Field judging pronghorn antelope can be a tricky deal. If you’re after a big scoring animal you need to examine him from different angles.
Scoring a pronghorn on the hoof can be a tough thing to nail down. Correctly field judging a ‘lope is a challenge, especially if you don’t take the time or have the time to examine a buck closely and from several angles.
There are different factors that can skew your assessment of a trophy antelope, and you need to be aware of them if you are to get as accurate a read as possible. But, sometimes it’s just not feasible. I mean, antelope are not always willing to give you the angles and time you need to make a good judgement.
And that’s okay too. That’s part of what makes hunting them fun.
Here, Randy Newberg goes through several pronghorn mounts of animals with radically different horn configurations.
He compares the horns of a couple of good scoring mounts that are relatively easy to judge, because from almost every angle they look thick, high and have sweeping hooks. Antelope like these make the decision to shoot pretty easy.
But when he compares two skulls with virtually identical scores, you can really see how challenging it can be to properly and effectively score a buck in the field. One looks like a good bet when viewed from the side, with its long, back-curving tips. While the set of horns on the other rack curve inward instead of backward, making you think that perhaps they’re not so great when viewed from the side.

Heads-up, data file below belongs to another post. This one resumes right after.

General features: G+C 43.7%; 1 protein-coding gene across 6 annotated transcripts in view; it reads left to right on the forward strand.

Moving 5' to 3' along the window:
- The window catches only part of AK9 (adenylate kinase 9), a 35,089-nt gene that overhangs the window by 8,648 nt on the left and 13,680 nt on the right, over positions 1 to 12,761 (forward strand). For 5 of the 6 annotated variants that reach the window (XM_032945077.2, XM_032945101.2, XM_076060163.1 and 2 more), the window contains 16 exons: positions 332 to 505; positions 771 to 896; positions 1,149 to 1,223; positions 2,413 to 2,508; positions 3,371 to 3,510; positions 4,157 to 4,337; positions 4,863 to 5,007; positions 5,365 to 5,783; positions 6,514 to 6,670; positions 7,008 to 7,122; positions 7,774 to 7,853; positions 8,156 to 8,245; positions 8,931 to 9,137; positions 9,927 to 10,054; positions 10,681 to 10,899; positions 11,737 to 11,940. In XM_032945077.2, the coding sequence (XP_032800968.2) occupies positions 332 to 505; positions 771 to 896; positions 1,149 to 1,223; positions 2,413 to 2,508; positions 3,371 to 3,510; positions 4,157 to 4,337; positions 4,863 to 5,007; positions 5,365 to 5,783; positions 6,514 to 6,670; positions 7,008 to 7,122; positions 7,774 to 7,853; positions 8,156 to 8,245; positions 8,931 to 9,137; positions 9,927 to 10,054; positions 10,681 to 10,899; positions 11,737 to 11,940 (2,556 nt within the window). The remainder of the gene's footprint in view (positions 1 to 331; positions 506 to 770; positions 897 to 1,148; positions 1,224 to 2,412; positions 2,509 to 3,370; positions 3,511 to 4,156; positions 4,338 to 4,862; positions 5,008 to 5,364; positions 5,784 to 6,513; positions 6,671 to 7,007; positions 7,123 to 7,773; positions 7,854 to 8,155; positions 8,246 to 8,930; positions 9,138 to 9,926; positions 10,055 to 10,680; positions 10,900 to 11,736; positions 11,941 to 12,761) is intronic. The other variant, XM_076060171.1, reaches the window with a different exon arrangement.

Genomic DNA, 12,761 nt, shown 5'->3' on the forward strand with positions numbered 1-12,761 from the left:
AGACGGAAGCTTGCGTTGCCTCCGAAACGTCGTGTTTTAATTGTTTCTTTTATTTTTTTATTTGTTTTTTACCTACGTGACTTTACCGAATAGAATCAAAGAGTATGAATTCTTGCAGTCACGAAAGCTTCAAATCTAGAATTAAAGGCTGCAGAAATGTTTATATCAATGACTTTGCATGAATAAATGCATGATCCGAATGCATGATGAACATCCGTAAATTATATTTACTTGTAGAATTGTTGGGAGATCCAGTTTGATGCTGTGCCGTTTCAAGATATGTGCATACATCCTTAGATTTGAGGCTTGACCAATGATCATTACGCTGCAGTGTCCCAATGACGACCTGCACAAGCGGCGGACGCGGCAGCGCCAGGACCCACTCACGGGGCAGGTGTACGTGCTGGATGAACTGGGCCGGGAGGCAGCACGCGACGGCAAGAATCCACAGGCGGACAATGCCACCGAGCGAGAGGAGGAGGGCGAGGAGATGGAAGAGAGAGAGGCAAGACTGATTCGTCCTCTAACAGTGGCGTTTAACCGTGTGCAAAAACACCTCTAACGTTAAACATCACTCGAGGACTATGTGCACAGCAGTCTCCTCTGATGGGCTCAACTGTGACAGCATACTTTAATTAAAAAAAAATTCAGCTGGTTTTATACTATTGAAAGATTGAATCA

But view both racks from the front and the picture changes dramatically. Suddenly the second buck’s prongs and sweeping hooks become apparent. The second buck actually scored about an inch larger than the first. Body size, horn mass, sweep, character are all something to consider when trying to score a pronghorn.
But Newberg emphasizes, more than once, that we ought not get obsessed with scoring or with shooting a big rack. A meat animal can be every bit the trophy of a big set of horns.
“Please don’t get hooked up on score,” he asserts. “Don’t make it the emphasis of what and why you hunt. It’s fun. Pronghorn is just meant to be fun.”
Like what you see here? You can read more great articles by David Smith at his facebook page, Stumpjack Outdoors.